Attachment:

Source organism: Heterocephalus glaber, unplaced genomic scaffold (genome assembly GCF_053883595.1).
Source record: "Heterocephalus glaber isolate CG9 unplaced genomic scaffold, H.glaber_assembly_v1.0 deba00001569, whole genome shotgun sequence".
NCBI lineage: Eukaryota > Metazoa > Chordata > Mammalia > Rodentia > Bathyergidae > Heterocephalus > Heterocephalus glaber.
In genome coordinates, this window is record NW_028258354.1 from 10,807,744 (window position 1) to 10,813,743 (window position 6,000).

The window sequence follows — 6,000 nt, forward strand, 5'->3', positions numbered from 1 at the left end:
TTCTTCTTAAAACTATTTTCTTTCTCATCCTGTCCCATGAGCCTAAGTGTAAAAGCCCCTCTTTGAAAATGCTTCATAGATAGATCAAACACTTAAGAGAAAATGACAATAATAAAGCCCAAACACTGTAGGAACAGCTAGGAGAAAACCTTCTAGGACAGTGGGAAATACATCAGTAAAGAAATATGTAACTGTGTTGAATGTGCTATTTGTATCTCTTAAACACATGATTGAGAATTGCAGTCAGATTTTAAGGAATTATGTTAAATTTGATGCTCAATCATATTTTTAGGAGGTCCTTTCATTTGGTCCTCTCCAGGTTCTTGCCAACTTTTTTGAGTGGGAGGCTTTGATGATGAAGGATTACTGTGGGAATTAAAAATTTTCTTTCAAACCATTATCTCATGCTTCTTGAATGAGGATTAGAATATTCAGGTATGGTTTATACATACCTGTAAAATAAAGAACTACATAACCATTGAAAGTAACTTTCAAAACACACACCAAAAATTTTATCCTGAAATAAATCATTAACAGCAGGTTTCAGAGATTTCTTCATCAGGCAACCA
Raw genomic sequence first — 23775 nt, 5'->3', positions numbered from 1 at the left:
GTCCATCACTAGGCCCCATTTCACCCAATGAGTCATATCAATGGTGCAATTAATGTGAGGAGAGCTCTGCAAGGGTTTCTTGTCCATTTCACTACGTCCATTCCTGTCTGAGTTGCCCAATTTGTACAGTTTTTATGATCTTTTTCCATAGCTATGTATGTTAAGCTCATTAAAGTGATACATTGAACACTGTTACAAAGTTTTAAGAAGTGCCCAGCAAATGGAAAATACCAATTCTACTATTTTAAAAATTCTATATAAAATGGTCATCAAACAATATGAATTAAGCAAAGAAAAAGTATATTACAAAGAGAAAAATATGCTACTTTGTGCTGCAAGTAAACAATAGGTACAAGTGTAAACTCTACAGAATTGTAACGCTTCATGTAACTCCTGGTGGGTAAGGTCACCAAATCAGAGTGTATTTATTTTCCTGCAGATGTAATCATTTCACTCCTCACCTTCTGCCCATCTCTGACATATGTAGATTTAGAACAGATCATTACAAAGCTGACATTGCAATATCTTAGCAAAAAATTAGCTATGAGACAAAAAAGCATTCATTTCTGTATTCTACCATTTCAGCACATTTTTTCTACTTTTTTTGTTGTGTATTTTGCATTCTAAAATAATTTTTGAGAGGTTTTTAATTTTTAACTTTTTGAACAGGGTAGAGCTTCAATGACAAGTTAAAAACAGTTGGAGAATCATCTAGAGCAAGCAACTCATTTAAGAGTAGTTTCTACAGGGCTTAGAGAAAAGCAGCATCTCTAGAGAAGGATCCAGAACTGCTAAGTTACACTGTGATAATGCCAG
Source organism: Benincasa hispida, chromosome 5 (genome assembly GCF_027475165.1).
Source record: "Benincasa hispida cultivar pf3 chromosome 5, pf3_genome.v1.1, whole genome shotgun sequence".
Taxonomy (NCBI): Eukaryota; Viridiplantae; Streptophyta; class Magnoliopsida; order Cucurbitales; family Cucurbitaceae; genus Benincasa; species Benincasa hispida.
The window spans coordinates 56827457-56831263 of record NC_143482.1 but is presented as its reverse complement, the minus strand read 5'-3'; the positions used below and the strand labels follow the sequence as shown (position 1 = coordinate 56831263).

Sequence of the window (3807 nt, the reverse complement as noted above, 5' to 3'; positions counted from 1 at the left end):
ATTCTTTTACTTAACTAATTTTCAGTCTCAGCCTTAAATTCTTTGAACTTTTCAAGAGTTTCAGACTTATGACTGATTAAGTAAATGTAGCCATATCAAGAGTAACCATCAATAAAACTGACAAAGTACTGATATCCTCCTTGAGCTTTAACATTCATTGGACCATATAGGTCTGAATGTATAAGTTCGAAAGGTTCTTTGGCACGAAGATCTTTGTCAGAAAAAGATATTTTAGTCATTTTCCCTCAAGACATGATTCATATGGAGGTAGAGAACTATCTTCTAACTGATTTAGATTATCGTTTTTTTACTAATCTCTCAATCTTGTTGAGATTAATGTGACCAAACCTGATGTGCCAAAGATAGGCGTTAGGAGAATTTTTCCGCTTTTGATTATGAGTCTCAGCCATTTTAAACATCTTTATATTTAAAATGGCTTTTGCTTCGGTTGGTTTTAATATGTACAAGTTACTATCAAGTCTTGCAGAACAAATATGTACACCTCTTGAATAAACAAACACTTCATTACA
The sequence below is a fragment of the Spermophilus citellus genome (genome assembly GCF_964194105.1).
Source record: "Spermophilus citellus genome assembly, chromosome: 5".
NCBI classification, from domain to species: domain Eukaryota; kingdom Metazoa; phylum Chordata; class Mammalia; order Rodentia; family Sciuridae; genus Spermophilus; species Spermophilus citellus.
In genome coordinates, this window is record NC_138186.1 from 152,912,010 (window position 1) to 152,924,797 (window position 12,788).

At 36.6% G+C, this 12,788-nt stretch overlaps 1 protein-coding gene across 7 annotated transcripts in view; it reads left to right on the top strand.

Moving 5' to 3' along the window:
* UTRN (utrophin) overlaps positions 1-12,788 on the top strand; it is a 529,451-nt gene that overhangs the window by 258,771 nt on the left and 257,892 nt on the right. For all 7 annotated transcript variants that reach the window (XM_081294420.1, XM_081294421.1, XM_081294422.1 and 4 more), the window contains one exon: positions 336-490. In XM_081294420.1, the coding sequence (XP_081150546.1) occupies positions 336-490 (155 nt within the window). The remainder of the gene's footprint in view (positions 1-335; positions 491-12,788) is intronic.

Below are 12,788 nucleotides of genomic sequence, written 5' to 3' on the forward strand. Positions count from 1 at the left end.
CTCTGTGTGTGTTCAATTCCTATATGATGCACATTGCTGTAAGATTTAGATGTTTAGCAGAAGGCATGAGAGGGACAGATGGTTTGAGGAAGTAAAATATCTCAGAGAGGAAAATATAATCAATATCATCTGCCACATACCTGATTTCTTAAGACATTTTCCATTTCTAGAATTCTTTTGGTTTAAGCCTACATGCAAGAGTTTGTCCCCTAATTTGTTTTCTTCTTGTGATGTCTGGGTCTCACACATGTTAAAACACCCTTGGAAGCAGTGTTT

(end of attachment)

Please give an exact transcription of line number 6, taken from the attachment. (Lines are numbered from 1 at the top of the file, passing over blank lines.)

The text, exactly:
TTCTTCTTAAAACTATTTTCTTTCTCATCCTGTCCCATGAGCCTAAGTGTAAAAGCCCCTCTTTGAAAATGCTTCATAGATAGATCAAACACTTAAGAGAAAATGACAATAATAAAGCCCAAACACTGTAGGAACAGCTAGGAGAAAACCTTCTAGGACAGTGGGAAATACATCAGTAAAGAAATATGTAACTGTGTTGAATGTGCTATTTGTATCTCTTAAACACATGATTGAGAATTGCAGTCAGATTTTAAGGAATTATGTTAAATTTGATGCTCAATCATATTTTTAGGAGGTCCTTTCATTTGGTCCTCTCCAGGTTCTTGCCAACTTTTTTGAGTGGGAGGCTTTGATGATGAAGGATTACTGTGGGAATTAAAAATTTTCTTTCAAACCATTATCTCATGCTTCTTGAATGAGGATTAGAATATTCAGGTATGGTTTATACATACCTGTAAAATAAAGAACTACATAACCATTGAAAGTAACTTTCAAAACACACACCAAAAATTTTATCCTGAAATAAATCATTAACAGCAGGTTTCAGAGATTTCTTCATCAGGCAACCA